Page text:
Yesterday my mom told me that Morf, the son of one of her best friends, is definitely splitting up with his wife Bee after four years of a marriage that, as far as I can tell, never really took off. There’s a “for sale” sign in their yard, and Bee has apparently already moved out. Again.
Morf is a pastor’s son and attended Christian school all his life, including college. He was popular, good-looking, and athletic, and seems to be a romantic. (He gave his college girlfriend a promise ring. I remember groaning when my mom told me.) After college, Morf found some success as a salesman in the Chicago area, and it was during this time that he met Bee in (of all places) an internet chat room. In a stroke of fate, Bee turned out to be a hometown girl who had attended the same high school that Morf did, only she was four or five years younger. Bee had actually seen Morf way back when and immediately knew he would be her future husband. Morf and Bee began dating and married when Bee was 20 in a ceremony where they had written their own vows. The only thing keeping their story from being a Nicholas Sparks novel was that no one was terminally ill or in the military.
Unfortunately, the wedding was the pinnacle of their relationship. About a year or so later, my mom told me that Bee had moved back in with her mom and wanted out of the marriage. Morf tried to reason with her, explaining that they had entered into marriage for life, especially as Christians, but Bee flat-0ut told him that those rules didn’t apply to her. Eventually, Morf was able to convince Bee to come back, and for a while it seemed that things were back on track.
Except, obviously, they weren’t. Morf and Bee went to marriage counseling, but Bee had already checked out of the relationship. Her friends were still in school or starting jobs, living it up in Wrigleyville (the fashionable young people’s neighborhood in Chicago), while she was stuck in podunk town married to a guy who now was working for his dad’s ministry, a.k.a. not a road to riches and earthly glory. It seems pretty obvious that Bee had decided that a better life, free of the constraints of Morf, was out there waiting for her.
My mom is quite grieved that Morf and Bee’s relationship cratered, but in retrospect, the warning signs had always been there. For starters, Bee was an only child of divorce and was used to getting her own way all the time. She lived with her mom, and if her mom wouldn’t get her something she wanted, she would just turn around and get it from her dad. The fact that her mother allowed her to move back in the first time Bee left was a bad sign as well. Instead of telling her that she’d made her bed and now she had to sleep in it, Bee’s mother enabled Bee’s selfish behavior. But it’s not Bee’s fault alone: I suspect that Morf acted like a big, fat beta during their marriage. Even before Morf and Bee got married, Morf’s mom had mentioned that Morf could never say no to Bee. (Of course he couldn’t; he was the kind of guy who goes around buying promise rings.) When I spoke to my mom, she said that when Bee came back to Morf, Morf acquiesced to every single thing that Bee demanded. Which, as those of us steeped in manosphere principles know, NEVER WORKS. By trying to make Bee happy, Morf just confirmed to Bee that he was not the man she had signed up to marry.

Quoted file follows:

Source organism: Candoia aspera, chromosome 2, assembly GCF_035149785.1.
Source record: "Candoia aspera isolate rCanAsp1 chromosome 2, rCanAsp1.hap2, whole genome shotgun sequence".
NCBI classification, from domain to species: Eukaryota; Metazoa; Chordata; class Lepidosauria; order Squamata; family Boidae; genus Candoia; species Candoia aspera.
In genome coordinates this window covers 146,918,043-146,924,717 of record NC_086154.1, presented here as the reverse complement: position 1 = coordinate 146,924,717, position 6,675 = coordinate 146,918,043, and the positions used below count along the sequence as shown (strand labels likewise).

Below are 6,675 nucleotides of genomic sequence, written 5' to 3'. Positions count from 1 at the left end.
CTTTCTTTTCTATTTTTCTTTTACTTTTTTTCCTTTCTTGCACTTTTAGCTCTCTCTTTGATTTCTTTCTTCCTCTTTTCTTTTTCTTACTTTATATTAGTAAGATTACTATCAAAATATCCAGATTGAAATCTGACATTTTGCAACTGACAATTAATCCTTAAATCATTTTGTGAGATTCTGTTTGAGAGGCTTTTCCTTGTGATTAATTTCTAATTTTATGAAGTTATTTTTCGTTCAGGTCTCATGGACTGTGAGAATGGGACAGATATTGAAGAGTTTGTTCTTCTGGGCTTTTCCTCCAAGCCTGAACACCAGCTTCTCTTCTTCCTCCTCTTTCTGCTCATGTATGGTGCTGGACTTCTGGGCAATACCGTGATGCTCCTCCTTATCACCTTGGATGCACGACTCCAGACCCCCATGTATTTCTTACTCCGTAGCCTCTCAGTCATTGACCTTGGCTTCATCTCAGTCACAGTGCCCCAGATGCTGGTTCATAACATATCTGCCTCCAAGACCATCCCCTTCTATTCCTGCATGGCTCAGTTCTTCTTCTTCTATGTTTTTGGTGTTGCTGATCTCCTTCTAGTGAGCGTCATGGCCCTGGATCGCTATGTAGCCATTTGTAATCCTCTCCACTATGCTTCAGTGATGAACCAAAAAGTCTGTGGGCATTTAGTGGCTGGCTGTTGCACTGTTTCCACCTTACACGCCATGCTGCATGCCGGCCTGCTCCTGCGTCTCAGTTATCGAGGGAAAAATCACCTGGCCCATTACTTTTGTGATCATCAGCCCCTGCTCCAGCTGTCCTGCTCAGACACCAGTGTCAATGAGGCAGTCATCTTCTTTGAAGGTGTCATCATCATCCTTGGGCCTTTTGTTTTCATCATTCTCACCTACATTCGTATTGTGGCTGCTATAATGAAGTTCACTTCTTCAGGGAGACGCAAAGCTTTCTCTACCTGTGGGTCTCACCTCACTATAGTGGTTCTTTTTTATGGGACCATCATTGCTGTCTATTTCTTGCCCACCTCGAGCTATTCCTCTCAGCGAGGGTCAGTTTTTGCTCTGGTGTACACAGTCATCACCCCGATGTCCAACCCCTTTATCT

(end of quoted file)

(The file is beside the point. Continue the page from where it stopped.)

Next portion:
I suppose the golden lining is that Morf and Bee’s marriage is a classic “starter marriage,” which means that other than any emotional lumps they’ve taken through this whole thing, they’ll pretty much be right back where they started. Not being rich, they have no significant assets to split. They have no children. And each is good-looking enough to attract a new spouse easily; Bee is cute, young, and vivacious, which is enough to make many men ignore all the warning signs, and women LOVE taking care of the good-looking, vulnerable men that other women abandon (it’s always a competition with women: “I won’t treat you like dirt the way she did!”). I expect both to be remarried within a few years, tops.
I could say that we should learn some very obvious lessons from Morf and Bee, but being human, we probably won’t. No one wants to believe that their beloved is a statistic, rather than the exception. Still, I believe Morf could have saved himself a lot of grief if he had more closely examined Bee’s character while they dated. Her cuteness, along with his general desire and readiness to Be Married, probably blinded him to her shortcomings, and now he’s paying the price for that. So, readers, choose carefully and look at the details as well as the whole picture. Being a Christian isn’t in and of itself enough to save a marriage, nor is being cute, or young, or popular, or nice, or “having good values.” You really have to get to the root of someone’s convictions.
P.S. As far as I know, there is no third party involved in this split.